Forest Ecosystems

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  • Edition: 2nd
  • Format: Hardcover
  • Copyright: 2008-06-01

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This acclaimed textbook is the most comprehensive available in the field of forest ecology. Designed for advanced students of forest science, ecology, and environmental studies, it is also an essential reference for forest ecologists, foresters, and land managers.The authors provide an inclusive survey of boreal, temperate, and tropical forests with an emphasis on ecological concepts across scales that range from global to landscape to microscopic. Situating forests in the context of larger landscapes, they reveal the complex patterns and processes observed in tree-dominated habitats.The updated and expanded second edition covers Conservation Ecosystem services Climate change Vegetation classification Disturbance Species interactions Self-thinning Genetics Soil influences Productivity Biogeochemical cycling Mineralization Effects of herbivory Ecosystem stability

Author Biography

David A. Perry is a professor of ecosystem studies at Oregon State University. He is lead editor of Maintaining Long-Term Productivity of Pacific Northwest Ecosystems. Ram Oren is a professor of ecology and chair of the Environmental Sciences and Policy Division of the Nichols School of the Environment and Earth Sciences at Duke University. Stephen C. Hart is a professor at Northern Arizona University's School of Forestry.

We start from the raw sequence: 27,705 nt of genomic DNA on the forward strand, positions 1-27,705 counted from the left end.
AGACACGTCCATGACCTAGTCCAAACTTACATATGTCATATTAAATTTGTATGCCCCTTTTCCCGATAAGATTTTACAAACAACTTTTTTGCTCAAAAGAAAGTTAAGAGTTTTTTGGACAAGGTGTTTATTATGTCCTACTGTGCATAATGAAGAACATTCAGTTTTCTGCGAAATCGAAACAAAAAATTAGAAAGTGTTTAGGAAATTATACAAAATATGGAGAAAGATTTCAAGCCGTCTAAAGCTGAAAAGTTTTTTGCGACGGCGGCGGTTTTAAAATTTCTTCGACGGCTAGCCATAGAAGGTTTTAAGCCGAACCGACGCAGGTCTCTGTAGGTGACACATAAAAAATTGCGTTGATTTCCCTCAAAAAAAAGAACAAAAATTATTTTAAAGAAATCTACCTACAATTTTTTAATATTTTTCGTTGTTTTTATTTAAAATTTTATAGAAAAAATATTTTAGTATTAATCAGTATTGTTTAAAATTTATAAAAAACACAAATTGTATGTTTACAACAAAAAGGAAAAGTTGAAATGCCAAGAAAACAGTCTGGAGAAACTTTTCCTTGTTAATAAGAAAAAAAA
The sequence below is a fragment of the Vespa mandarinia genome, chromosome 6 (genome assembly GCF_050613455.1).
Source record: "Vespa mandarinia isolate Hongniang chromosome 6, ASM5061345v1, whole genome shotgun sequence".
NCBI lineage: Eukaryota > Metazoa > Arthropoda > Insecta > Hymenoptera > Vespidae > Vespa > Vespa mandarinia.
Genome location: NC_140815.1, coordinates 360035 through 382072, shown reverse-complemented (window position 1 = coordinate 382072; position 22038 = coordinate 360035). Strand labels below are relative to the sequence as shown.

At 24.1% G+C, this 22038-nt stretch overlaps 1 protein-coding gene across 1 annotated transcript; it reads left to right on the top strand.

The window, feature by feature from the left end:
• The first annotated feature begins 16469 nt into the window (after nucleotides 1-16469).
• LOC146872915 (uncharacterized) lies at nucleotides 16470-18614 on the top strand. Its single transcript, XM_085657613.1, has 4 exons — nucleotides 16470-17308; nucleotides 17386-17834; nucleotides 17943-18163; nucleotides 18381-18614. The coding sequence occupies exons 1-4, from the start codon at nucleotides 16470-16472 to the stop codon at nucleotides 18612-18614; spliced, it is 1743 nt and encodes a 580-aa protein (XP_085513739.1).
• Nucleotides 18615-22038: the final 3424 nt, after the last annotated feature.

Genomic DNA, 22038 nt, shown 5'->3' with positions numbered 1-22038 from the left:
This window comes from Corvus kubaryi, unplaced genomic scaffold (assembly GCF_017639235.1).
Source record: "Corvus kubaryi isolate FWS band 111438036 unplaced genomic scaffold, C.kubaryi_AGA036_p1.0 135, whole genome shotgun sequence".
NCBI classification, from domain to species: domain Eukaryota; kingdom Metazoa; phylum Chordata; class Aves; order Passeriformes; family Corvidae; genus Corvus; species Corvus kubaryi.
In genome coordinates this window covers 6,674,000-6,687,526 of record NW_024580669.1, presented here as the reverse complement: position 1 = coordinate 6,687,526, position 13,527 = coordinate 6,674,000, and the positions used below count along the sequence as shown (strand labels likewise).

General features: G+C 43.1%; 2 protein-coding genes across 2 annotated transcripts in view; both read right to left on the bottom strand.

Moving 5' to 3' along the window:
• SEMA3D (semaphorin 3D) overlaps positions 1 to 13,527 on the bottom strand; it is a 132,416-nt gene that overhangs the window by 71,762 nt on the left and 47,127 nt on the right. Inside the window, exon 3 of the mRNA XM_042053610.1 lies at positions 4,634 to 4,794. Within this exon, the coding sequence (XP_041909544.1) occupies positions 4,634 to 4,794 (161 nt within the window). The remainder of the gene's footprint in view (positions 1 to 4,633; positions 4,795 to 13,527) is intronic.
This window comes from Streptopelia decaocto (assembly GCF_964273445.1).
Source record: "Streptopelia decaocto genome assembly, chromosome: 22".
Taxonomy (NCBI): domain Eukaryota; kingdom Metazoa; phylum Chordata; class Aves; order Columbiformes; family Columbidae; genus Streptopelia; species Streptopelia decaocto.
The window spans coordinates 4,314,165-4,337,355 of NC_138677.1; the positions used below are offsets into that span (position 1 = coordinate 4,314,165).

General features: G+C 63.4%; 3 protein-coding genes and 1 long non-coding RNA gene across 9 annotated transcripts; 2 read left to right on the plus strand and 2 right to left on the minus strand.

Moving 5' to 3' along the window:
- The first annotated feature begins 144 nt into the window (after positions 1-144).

Table of Contents

Introductionp. 1
Basic Terminology and Conceptsp. 11
Forests as Part of the Global Ecosystemp. 21
Major Forest Types and Their Climatic Controlsp. 41
Local Variation in Community Type: The Landscape Mosaicp. 60
Change in Time: An Overviewp. 79
Disturbance in Forest Ecosystemsp. 86
Patterns and Mechanisms of Successionp. 118
The Structure of Local Ecosystemsp. 156
How Biodiversity Is Created and Maintainedp. 190
The Biological Web: Interactions among Speciesp. 216
Size-Density Relationships in Forests over Time and across Spacep. 242
Genetic and Evolutionary Aspects of Species Interactionsp. 247
Soil: The Fundamental Resourcep. 256
Primary Productivityp. 301
Forest Nutritionp. 333
Biogeochemical Cycling: Nutrient Inputs to and Losses from Local Ecosystemsp. 347
Biogeochemical Cycling: The Intrasystem Cyclep. 372
Herbivores in Forest Ecosystemsp. 409
Ecosystem Stability I: Introduction and Case Studiesp. 438
Ecosystem Stability II: The Role of Biodiversityp. 464
Ecosystem Stability III: Conserving Speciesp. 480
The Futurep. 503
Bibliographyp. 521
Indexp. 595
Table of Contents provided by Blackwell. All Rights Reserved.

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